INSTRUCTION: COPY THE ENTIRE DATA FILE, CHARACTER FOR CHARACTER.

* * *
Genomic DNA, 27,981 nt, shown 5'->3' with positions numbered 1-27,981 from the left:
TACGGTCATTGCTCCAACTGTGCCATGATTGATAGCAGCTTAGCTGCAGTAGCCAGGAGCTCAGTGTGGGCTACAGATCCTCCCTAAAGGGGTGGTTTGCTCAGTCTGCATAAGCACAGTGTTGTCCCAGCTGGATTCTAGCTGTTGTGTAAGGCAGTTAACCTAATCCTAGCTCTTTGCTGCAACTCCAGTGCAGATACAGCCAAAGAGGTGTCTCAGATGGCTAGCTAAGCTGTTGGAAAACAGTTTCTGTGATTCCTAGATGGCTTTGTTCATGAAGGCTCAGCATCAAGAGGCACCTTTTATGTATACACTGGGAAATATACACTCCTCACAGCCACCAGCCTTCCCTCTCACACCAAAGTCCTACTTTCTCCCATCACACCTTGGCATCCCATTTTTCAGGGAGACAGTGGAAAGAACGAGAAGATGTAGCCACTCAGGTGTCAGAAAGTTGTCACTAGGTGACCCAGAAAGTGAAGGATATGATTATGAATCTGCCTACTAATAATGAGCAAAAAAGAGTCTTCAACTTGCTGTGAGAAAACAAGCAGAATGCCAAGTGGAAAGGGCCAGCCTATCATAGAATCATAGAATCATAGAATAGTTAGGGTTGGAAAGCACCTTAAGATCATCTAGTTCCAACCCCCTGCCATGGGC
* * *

Genomic DNA, 27,981 nt, shown 5'->3' with positions numbered 1-27,981 from the left:
TACGGTCATTGCTCCAACTGTGCCATGATTGATAGCAGCTTAGCTGCAGTAGCCAGGAGCTCAGTGTGGGCTACAGATCCTCCCTAAAGGGGTGGTTTGCTCAGTCTGCATAAGCACAGTGTTGTCCCAGCTGGATTCTAGCTGTTGTGTAAGGCAGTTAACCTAATCCTAGCTCTTTGCTGCAACTCCAGTGCAGATACAGCCAAAGAGGTGTCTCAGATGGCTAGCTAAGCTGTTGGAAAACAGTTTCTGTGATTCCTAGATGGCTTTGTTCATGAAGGCTCAGCATCAAGAGGCACCTTTTATGTATACACTGGGAAATATACACTCCTCACAGCCACCAGCCTTCCCTCTCACACCAAAGTCCTACTTTCTCCCATCACACCTTGGCATCCCATTTTTCAGGGAGACAGTGGAAAGAACGAGAAGATGTAGCCACTCAGGTGTCAGAAAGTTGTCACTAGGTGACCCAGAAAGTGAAGGATATGATTATGAATCTGCCTACTAATAATGAGCAAAAAAGAGTCTTCAACTTGCTGTGAGAAAACAAGCAGAATGCCAAGTGGAAAGGGCCAGCCTATCATAGAATCATAGAATCATAGAATAGTTAGGGTTGGAAAGCACCTTAAGATCATCTAGTTCCAACCCCCTGCCATGGGC